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Role of the Intestinal Microbiota in Animals


Ian Rodney Tizard

, BVMS, BSc, PhD, DSc (Hons), DACVM, Department of Veterinary Pathobiology, College of Veterinary and Biomedical Sciences, Texas A&M University

Reviewed/Revised Oct 2023

A massive resident bacterial population, the intestinal microbiota, within the GI tract of animals has been recognized since the dawn of microbiology. Advances in microbiology and microbial genetics have provided greater understanding of its importance.

Signals from the intestinal microbiota regulate diverse body functions. Most notably, the microbiota increase energy yield from foods, provide animals with essential micronutrients, and provide signals that optimize immune function.

Veterinarians have long been aware of the importance of microbiota, thanks to their work with ruminants, mammals that exploit microbial digestion as a way to obtain additional energy from otherwise indigestible plant material.

The microbiota also protect against colonization by pathogens and the overgrowth of endogenous pathobionts. In addition, they influence the development of obesity, allergic diseases, inflammatory diseases, and some autoimmune diseases. The microbiota directly influence an animal’s tendency to mount IgE-mediated immune reactions and thus allergies.

In healthy animals, the gram-negative Proteobacteria and Bacteroidetes and the gram-positive Firmicutes are the major bacterial phyla inhabiting the large and small intestines. The Firmicutes include Clostridiales and Lactobacillales. All of these organisms are well adapted to the intraintestinal environment and generally form stable and complex populations.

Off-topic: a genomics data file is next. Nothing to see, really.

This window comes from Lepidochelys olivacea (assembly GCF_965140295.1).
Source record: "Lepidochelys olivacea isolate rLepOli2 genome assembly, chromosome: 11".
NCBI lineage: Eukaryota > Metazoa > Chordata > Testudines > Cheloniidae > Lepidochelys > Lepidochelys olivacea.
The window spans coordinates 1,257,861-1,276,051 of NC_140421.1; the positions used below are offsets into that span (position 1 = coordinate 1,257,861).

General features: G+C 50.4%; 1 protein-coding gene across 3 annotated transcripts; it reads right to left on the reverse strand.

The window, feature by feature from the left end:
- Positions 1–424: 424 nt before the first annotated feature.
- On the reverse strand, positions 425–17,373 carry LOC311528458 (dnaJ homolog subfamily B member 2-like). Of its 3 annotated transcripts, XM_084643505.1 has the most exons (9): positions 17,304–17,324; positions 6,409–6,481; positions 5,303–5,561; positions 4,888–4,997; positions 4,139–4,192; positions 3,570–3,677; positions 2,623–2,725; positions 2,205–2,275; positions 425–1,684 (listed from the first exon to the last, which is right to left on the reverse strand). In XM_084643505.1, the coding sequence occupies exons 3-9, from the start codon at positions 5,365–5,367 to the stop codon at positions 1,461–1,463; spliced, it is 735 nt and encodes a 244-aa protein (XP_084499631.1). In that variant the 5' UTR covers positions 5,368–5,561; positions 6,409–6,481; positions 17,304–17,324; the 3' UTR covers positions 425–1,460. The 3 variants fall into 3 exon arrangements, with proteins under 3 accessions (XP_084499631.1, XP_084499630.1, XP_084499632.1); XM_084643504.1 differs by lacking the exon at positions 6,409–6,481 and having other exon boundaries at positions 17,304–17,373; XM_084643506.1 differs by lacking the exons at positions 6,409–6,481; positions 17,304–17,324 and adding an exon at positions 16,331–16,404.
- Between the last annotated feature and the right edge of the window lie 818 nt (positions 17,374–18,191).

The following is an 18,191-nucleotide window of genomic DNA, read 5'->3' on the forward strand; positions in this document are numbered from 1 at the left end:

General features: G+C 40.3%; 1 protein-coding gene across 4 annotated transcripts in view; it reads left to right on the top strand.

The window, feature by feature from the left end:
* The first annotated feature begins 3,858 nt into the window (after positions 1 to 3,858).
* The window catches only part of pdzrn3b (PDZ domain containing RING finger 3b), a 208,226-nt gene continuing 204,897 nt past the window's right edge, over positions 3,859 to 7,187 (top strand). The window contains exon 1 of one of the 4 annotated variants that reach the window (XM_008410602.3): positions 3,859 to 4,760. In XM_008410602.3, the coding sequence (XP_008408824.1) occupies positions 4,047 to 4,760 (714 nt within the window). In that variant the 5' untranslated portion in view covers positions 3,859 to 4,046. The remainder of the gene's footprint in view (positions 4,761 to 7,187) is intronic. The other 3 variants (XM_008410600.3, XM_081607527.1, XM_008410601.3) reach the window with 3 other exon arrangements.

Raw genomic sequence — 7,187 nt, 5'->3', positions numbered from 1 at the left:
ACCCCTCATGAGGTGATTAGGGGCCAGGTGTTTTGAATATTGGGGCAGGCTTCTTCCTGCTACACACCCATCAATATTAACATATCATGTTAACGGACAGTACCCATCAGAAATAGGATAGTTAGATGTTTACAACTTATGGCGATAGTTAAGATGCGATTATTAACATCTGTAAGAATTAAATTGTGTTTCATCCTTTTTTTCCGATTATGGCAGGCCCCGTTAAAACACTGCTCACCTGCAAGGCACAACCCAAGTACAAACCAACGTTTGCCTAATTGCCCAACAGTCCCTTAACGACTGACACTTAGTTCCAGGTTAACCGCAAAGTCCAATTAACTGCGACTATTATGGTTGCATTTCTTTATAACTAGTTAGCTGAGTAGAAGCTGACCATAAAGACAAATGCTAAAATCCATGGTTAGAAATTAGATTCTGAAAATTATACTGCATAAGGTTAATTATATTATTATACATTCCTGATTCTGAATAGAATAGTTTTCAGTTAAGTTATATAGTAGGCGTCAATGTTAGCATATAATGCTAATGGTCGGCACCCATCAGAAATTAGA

The composition of the microbiota differs between individuals, between families, and most notably between carnivores, omnivores, and herbivores. Because of their complex interactions and their stability, it may be difficult to induce longterm changes in the composition of the microbiota.

The microbiota control pathogens by direct interactions. They release bacteriocins that kill competitors, they compete for essential nutrients, and they alter the conditions required for bacterial growth. They also control pathogens by stimulating host immunity and mucosal barrier function.

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